Youth Forward scholarship summer 2016 – People Not Problems

Name: Julia Hall
From: Council Bluffs, Iowa
Grade: 12
School: Duchesne Academy
Votes: 0


Thursday mornings of my senior year were undoubtedly the best part of my week. That’s when I got
to be with my favorite 19 kindergarteners in the entire world. My
high school made the decision this year to reserve a specific class
period for seniors to do volunteer work of their choosing, if they so
pleased. The allotted time gave me just an hour with my students –
not long enough in my opinion.

I assisted the teacher in preparing lessons and tutored individuals. The students don’t come
from just any background, in fact they come from too many to count.
The school in which I worked serves primarily refugee and low-income
Hispanic families. It often frustrated me as I struggled to
communicate with certain students due to the dual-lingual education
and my lack of Spanish knowledge, but I owed it to each of them to
try. In fact, I realized after a few weeks, that I was picking up
some basic Spanish skills. The hardships already faced by those 5 and
6 year olds are more than most Americans experience in a lifetime,
yet they arrived each day with wide smiles and attentiveness. That is
precisely why I choose to work there. However, I never expected just
how much they would move me. I’ve met some of their families and
listened to their stories. They don’t need pity, they simply want
understanding and acceptance.

Although none of this has anything to do with my projected career in business,
it’s still something I care deeply about. At a time when
immigration is such a political hot-topic, nothing pains and worries
me more than to think about children, ones just like my students, who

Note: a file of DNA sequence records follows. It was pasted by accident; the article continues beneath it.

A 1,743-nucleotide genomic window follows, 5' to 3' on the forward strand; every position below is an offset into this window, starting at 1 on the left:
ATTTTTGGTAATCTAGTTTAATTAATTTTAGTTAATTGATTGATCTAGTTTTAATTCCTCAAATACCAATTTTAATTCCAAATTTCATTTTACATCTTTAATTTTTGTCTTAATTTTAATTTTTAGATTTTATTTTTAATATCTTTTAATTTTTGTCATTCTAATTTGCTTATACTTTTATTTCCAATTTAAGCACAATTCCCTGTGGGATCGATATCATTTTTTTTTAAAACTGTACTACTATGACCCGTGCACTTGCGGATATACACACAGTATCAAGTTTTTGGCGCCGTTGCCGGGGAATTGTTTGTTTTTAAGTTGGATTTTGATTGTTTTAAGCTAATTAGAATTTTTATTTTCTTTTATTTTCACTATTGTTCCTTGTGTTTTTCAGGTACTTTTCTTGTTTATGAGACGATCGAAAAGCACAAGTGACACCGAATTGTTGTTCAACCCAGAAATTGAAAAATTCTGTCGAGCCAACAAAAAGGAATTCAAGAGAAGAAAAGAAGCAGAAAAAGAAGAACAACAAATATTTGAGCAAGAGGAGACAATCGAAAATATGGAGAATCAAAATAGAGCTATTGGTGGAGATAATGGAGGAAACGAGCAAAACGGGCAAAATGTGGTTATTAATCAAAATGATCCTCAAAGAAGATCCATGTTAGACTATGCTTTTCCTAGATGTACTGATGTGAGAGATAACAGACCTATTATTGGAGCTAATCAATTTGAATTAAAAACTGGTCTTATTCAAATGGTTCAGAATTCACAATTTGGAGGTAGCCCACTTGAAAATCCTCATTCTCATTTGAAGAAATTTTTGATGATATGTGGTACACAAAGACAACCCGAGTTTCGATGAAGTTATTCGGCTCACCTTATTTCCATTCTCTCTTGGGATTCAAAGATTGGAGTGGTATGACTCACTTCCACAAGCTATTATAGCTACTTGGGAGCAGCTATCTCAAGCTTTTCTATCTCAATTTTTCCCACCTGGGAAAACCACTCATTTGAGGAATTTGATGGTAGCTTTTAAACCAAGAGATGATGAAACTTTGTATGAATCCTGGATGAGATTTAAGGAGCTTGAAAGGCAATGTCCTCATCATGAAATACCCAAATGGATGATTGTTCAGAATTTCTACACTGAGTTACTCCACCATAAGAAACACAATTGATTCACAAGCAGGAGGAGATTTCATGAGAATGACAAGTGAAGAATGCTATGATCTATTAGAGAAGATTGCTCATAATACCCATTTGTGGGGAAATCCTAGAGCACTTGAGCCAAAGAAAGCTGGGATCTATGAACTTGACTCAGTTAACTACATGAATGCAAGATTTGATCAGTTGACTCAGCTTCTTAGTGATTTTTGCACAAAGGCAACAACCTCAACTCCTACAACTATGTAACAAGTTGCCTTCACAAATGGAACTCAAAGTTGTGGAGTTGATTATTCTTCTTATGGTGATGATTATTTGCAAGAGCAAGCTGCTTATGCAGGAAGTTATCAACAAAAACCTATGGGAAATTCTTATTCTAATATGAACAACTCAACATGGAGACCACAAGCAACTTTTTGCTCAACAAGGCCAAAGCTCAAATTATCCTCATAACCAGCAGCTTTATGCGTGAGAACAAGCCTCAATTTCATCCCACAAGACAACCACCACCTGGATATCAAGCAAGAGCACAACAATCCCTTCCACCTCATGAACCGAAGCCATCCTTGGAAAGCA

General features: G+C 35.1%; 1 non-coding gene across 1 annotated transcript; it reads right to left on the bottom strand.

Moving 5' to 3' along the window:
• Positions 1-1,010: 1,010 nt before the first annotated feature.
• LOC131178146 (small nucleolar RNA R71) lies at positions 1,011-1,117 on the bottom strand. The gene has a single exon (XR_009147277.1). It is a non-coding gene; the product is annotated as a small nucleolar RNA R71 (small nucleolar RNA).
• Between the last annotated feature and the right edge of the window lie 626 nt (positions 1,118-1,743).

may never find themselves in a school or community that cares so much
about their education and well-being. I wish all people could look at
immigrants this way – not as a mere problem, but as actual human
beings with real worth. That is my dream for the years to come. To
me, forward-looking is to recognize this better future and to
actively work towards it. Perhaps, in some way, I’ve done that in
one small way or another.

I won’t pretend that one hour a week with these kindergarteners will
change much for them. If I were to again walk through those school
doors decades from now, I doubt anyone would remember me, but I’m
okay with that. I didn’t fix whatever situation the students and
their families are in or solve the refugee crises of the world. So
what? I’m just one person. I don’t know the answers to those
problems and I’d be lying if I said I did. What I do know is this:
I did something and that’s a start. Maybe just maybe, I brought a
smile to one refugee child’s face or made their day somehow. We
need more people to do even just that. The world would already be a
far better place because of it.


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